“They told me that I didn’t have a credential and that I couldn’t go to the pope’s event that was taking place there in the Plaza of the Cathedral,” Roque said.

Lombardi, the Vatican spokesman, said that some dissidents were invited to events to receive a greeting from the pope but that he didn’t know why the greeting didn’t take place.

Francis met for an hour with Fidel’s brother Raul, a declared atheist who, perhaps jokingly, has said he likes the pope so much he is thinking of returning to his Catholic roots. Francis thanked the 84-year-old leader for his pardon of thousands of petty criminals before his arrival. Castro presented the pontiff with a huge sculpture of the crucified Christ made of oars by the artist Kcho and a painting of the Virgin of Charity of Cobre, Cuba’s patron saint.

Francis is due to visit the shrine to the virgin near the eastern city of Santiago on Monday evening, after making a brief stop in the city of Holguin for a Mass.

Associated Press writers E. Eduardo Castillo and Anne-Marie Garcia in Havana and Christine Armario and Andrea Rodriguez in Holguin, Cuba, contributed to this report.

91-year-old dies in Burnaby after being hit by cabin scooter

Police are appealing for witnesses after Julio Chavez, a 91-year-old Burnaby man, was struck and killed by a motorized scooter.

The entire incident was captured on a convenience store security camera on September 11, at the corner of Edmonds Street and Mary Avenue. Chavez leaves the store, gets to the corner and prepares to cross the street.

It’s then that a woman driving a blue cabin scooter hits Chavez on the sidewalk.

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His head hit the pavement hard, and while witnesses and a nearby police officer quickly rushed over to help, Chavez died of his injuries the next day.

Cabin scooters are self-contained motorized vehicles, which can reach speeds of 11 kilometres per hour.

Chavez’s family is sharing the surveillance video of his death in hopes of changing the rules around how these scooters can be used.

“It looks like a small car. It’s completely enclosed, it’s got windshield wipers, it’s got doors. Quite frankly I think they go too fast to be travelling on public walkways,” said Alex Osorio Jr., his grandson.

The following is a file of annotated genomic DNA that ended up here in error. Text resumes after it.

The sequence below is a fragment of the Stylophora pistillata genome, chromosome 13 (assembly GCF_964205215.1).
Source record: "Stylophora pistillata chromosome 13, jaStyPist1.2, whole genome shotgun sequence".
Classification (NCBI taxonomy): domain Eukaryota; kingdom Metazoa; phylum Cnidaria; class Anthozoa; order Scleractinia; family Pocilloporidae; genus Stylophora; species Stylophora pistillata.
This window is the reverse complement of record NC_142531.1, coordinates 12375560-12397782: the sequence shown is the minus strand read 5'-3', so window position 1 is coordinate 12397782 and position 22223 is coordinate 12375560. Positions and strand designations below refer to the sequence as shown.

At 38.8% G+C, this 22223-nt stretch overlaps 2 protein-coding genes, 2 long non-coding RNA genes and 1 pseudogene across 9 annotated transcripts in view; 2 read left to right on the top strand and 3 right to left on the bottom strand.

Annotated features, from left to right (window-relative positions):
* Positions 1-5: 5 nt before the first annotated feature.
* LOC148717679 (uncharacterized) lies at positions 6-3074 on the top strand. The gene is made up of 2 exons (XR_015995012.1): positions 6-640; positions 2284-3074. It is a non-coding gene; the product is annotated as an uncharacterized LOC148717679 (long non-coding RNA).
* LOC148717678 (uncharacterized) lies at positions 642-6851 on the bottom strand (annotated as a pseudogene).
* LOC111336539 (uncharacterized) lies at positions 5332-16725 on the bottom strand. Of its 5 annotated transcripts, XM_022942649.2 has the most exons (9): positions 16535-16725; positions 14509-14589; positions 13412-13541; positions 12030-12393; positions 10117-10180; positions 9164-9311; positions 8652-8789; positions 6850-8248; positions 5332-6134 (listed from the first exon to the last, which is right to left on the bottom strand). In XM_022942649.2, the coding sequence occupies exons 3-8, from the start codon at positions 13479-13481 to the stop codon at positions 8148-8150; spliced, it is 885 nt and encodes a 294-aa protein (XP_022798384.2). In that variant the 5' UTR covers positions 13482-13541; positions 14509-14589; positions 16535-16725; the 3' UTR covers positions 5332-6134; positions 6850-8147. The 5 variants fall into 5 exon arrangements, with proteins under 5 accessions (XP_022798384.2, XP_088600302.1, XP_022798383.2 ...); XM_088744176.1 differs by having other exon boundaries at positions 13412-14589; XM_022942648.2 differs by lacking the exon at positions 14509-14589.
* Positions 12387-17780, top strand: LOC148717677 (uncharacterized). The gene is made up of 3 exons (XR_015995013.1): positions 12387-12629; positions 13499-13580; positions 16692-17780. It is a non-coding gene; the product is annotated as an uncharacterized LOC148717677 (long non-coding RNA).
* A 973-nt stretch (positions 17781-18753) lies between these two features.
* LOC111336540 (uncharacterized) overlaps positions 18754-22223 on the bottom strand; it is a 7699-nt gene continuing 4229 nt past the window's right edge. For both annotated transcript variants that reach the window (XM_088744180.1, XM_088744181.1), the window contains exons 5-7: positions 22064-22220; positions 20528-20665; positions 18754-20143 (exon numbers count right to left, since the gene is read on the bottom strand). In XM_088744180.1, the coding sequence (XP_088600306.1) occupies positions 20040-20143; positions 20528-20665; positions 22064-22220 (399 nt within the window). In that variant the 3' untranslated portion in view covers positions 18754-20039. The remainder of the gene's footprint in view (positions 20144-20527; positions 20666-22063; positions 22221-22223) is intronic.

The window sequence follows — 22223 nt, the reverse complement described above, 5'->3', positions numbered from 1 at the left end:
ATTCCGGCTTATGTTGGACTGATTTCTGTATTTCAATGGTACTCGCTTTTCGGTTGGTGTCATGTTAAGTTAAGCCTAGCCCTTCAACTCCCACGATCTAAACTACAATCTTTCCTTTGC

“As far as I’m concerned, these should be a motor vehicle.”

While Burnaby RCMP are asking any witnesses to contact them to help in their investigation, the Chavez family grieves.

“Anybody he saw in trouble he would try and help out to the best of his ability, said Osorio Jr.

“He loved everybody, and to him, everybody loved was family.”

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Emmys 2015: Big wins for Viola Davis, Jon Hamm, ‘Transparent,’ ‘Veep’ – National

LOS ANGELES – Long-standing barriers fell at Sunday’s Emmy Awards as Viola Davis became the first non-white actress to claim top drama series acting honours, Jon Hamm finally won for “Mad Men,” and “Game of Thrones” overcame voters’ anti-fantasy resistance to claim the most trophies ever in a season.

An emotional Davis, who won for her portrayal of a ruthless lawyer in “How to Get Away With Murder,” invoked the words and spirit of 19th-century African-American abolitionist Harriet Tubman.

“I can’t seem to get over that line,” she quoted Tubman as saying.

“The only thing that separates women of colour from anyone else is opportunity,” Davis added. “You cannot win Emmys with roles that are simply not there.”

“Empire” star Tariji P. Henson, another black nominee in the category, stood and applauded Davis’ win. Other African-American actresses who prevailed Sunday were Uzo Aduba and Regina King, who won for supporting performances.

WATCH:  ‘It doesn’t end here’: Viola Davis after historic Emmy win

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READ MORE: Canadians win early Emmys for work on ‘Boardwalk Empire,’ ‘Game of Thrones’

“Mad Men” star Hamm claimed the best drama actor Emmy that eluded him seven times before. He bypassed the steps to the Emmy stage, scrambling onto it on his stomach.

“There has been a terrible mistake, clearly,” said Hamm, who played troubled ad man Don Draper in the series that ended its run without adding another best-drama trophy to its haul of four previous wins.

It lost to “Game of Thrones,” which became only the second so-called “genre” series, after sci-fi drama “Lost,” to win. The blood-soaked fantasy saga won a combined 12 Emmys on Sunday and at the previous creative arts awards, eclipsing the nine-awards record set by “The West Wing” in 2000.

With a total of 26 Emmys since it became eligible to compete in 2011, “Game of Thrones” is tied with “Hill Street Blue” and “The West Wing” as the most-honoured drama series ever.